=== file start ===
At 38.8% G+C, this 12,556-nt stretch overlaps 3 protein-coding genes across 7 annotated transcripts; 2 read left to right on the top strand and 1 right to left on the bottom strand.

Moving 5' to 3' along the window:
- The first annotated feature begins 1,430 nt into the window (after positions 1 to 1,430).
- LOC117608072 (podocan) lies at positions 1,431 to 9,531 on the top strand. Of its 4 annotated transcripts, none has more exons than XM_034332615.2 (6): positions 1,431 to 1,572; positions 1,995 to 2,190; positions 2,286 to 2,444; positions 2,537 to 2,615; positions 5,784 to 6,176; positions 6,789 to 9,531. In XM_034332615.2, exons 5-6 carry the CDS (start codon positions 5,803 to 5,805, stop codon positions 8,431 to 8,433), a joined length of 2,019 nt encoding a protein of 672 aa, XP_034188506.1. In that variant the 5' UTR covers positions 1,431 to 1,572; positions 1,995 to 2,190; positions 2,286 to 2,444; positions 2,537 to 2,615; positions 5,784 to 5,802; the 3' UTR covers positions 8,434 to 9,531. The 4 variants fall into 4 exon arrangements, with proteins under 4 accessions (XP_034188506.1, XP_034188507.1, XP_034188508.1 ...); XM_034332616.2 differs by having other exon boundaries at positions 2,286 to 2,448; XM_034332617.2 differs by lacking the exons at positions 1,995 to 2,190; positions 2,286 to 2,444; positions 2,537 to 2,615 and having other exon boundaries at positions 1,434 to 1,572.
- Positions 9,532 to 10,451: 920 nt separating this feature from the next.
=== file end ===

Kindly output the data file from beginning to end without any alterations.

At 38.8% G+C, this 12,556-nt stretch overlaps 3 protein-coding genes across 7 annotated transcripts; 2 read left to right on the top strand and 1 right to left on the bottom strand.

Moving 5' to 3' along the window:
- The first annotated feature begins 1,430 nt into the window (after positions 1 to 1,430).
- LOC117608072 (podocan) lies at positions 1,431 to 9,531 on the top strand. Of its 4 annotated transcripts, none has more exons than XM_034332615.2 (6): positions 1,431 to 1,572; positions 1,995 to 2,190; positions 2,286 to 2,444; positions 2,537 to 2,615; positions 5,784 to 6,176; positions 6,789 to 9,531. In XM_034332615.2, exons 5-6 carry the CDS (start codon positions 5,803 to 5,805, stop codon positions 8,431 to 8,433), a joined length of 2,019 nt encoding a protein of 672 aa, XP_034188506.1. In that variant the 5' UTR covers positions 1,431 to 1,572; positions 1,995 to 2,190; positions 2,286 to 2,444; positions 2,537 to 2,615; positions 5,784 to 5,802; the 3' UTR covers positions 8,434 to 9,531. The 4 variants fall into 4 exon arrangements, with proteins under 4 accessions (XP_034188506.1, XP_034188507.1, XP_034188508.1 ...); XM_034332616.2 differs by having other exon boundaries at positions 2,286 to 2,448; XM_034332617.2 differs by lacking the exons at positions 1,995 to 2,190; positions 2,286 to 2,444; positions 2,537 to 2,615 and having other exon boundaries at positions 1,434 to 1,572.
- Positions 9,532 to 10,451: 920 nt separating this feature from the next.